Lessons from API integration

A general transition has been happening with the nature of work that I do in the integration space … we have been doing less of SOAP/XML/RPC webservices and more RESTful APIs for “digital enablement” of enterprise services .  This brought a paradigm shift and valuable lessons were learnt (rightly or wrongly) … and of course the process of learning and comparing never stops!

Below are my observations …

It is not about SOAP vs REST … it is about products that we integrate, the processes we use and the stories we tell as we use one architectural style vs the other

  1. Goals: Both architectural styles work to achieve the same goal – integration. The key differences lie in where they are used. SOAP/XML has seen some b2b but adoption by web/mobile clients is low
  2. Scale: SOAP/XML is good but will always remain enterprise scale … REST/JSON is webscale. What do I mean by that? REST over HTTP with JSON feels easier to communicate, understand and implement.
  3. Protocol: The HTTP protocol is used by REST better than SOAP, so the former wins in making it easy to adopt your service
  4. Products: The big monolith integration product vendors are now selling “API Gateways” (similar to a “SOA product suite”) … The gateway should be a lightweight policy layer, IMHO, and traditional vendors like to sell “app server” licenses which will blow up an API gateway product (buyer beware!)
  5. Contract: RAML/YAML is a lot easier to read than a WSDL ….which is why contract first works better when doing REST/JSON
  6. Process: The biggest paradigm change we have experienced is doing Contract Driven Development  ny writing API definition in RAML / YAML … Compare this to generating wsdl or RAML from services. Contract driven , as I am learning, is much more collaborative!
  7. Schemas: XML schemas were great until they started describing restrictions … REST with JSON schema is good but may be repeating similar problems at Web scale
  8. Security: I have used OAuth for APIs and watched them enable token authentication and authorization easily with clients outside the enterprise – we are replacing traditional web session ids with oauth tokens to enable faster integration through 3rs party clients … all this through simple configuration in an API gateway compared to some of the struggle with SAML setup within an organisation with the heavy monolithic SOA and security products!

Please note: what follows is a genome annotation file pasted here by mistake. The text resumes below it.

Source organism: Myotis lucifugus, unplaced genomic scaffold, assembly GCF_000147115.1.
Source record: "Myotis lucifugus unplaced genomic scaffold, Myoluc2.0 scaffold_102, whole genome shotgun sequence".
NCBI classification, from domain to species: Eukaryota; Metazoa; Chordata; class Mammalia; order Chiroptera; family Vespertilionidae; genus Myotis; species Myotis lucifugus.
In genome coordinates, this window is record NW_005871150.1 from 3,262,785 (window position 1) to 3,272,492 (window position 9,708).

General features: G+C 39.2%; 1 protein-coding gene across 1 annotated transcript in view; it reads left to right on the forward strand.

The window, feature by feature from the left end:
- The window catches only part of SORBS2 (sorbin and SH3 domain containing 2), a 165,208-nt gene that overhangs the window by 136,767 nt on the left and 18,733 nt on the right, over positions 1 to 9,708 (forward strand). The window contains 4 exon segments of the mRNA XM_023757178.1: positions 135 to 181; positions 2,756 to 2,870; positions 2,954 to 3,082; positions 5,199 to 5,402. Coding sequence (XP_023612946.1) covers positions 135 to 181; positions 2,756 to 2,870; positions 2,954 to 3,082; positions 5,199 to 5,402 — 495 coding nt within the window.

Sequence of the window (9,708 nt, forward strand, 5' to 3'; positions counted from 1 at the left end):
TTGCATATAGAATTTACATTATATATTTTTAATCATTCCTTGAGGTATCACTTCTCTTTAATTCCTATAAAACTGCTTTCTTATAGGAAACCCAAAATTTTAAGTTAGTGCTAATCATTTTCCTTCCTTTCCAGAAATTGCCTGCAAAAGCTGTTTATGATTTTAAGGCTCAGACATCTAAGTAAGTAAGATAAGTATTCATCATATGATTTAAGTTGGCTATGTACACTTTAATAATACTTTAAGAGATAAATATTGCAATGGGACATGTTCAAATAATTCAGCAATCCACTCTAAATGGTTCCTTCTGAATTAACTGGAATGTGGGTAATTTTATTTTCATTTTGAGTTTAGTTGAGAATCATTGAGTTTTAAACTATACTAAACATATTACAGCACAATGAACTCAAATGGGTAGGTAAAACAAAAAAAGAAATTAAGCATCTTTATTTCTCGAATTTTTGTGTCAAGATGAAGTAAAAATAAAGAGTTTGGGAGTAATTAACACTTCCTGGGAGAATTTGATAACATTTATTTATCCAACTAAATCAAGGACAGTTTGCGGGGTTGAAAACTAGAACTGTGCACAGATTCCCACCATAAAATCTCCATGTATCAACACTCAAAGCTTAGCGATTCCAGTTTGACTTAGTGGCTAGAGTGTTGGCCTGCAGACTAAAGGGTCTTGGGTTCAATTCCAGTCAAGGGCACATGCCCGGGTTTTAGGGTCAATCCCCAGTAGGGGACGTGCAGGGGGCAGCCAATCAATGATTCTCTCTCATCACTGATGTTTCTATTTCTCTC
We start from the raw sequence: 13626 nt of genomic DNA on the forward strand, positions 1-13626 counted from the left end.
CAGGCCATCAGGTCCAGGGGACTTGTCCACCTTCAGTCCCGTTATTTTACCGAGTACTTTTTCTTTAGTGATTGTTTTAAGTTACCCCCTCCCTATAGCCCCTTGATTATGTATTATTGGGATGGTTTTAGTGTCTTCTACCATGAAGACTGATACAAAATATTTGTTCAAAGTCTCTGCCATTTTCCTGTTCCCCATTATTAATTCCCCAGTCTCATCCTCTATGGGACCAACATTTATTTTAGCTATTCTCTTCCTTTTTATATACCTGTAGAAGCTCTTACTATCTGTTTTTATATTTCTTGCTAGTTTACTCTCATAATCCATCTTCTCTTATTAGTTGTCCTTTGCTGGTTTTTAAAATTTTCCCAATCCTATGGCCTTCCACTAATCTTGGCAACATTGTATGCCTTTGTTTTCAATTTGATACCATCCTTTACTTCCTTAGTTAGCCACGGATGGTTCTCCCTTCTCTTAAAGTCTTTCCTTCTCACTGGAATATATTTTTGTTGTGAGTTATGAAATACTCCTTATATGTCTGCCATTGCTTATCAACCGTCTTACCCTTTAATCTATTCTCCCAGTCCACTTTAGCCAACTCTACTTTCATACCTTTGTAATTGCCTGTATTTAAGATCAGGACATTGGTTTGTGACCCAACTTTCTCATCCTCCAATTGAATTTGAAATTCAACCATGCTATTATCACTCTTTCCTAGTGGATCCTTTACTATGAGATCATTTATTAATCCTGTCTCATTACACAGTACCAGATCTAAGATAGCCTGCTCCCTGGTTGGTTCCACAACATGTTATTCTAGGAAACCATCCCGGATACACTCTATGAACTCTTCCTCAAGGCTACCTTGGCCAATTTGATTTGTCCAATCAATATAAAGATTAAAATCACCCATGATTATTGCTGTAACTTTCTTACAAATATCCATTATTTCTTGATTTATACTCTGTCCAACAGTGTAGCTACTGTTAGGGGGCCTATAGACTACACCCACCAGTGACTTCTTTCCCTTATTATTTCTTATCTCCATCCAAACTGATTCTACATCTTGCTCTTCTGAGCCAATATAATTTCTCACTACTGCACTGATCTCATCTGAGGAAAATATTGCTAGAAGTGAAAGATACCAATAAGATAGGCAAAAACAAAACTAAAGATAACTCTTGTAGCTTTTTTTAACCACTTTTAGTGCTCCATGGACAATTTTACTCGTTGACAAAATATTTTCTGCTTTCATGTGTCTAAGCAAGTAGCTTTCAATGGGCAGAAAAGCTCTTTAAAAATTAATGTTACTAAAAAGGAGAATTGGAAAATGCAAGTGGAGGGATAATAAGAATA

It would be easy to then conclude that we ought to rip out all our existing SOAP/XML integrations and replace them with REST APIs no? Well not quite…as always “horses for the courses”.

Enterprise grade integration may require features currently missing in REST/JSON (WS-* , RPC) and legacy systems may not be equipped to do non XML integration

My goal was to show you my experience in integrating systems using API with Contract driven development & gateways with policies vs traditional web service development using SOA products …hope to hear about your experience, how do you like APIs?

Java Application Memory Usage and Analysis

The Java Virtual Machine (JVM) runs standalone applications and many key enterprise applications like monolithic application servers, API Gateways and microservices. Understanding an tuning an application begins with understanding the technology running it. Here is a quick overview of the JVM Memory management

JVM Memory:

  • Stack and Heap form the memory used by a Java Application
  • The execution thread uses the Stack – it starts with the ‘main’ function and the functions it calls along with primitives they create and the references to objects in these functions
  • All the objects live in the Heap – the heap is bigger
  • Stack memory management (cleaning old unused stuff) is done using a Last In First Out (LIFO) strategy
  • Heap memory management is more complex since this is where objects are created and cleaning them up requires care
  • You use command line (CLI) arguments to control sizes and algorithms for managing the Java Memory

Java Memory Management:

  • Memory management is the process of cleaning up unused items in Stack and Heap
  • Not cleaning up will eventually halt the application as the fixed memory is used up and an out-of-memory or a stack-overflow exception occurs
  • The process of cleaning JVM memory is called “Garbage Collection” a.k.a “GC”
  • The Stack is managed using a simple LIFO strategy
  • The Heap is managed using one or more algorithms which can be specified by Command Line arguments
  • The Heap Collection Algorithms include Serial, New Par, Parallel Scavenge, CMS, Serial Old (MSC), Parallel Old and G1GC

I like to use the “Fridge” analogy – Think about how leftovers go into the fridge and how last weeks leftovers, fresh veggies and that weird stuff from long long ago gets cleaned out … what is your strategy? JVM Garbage Collection Algorithms follow a similar concept while working with a few more constraints (how do you clean the fridge while your roommate/partner/husband/wife is/are taking food out?)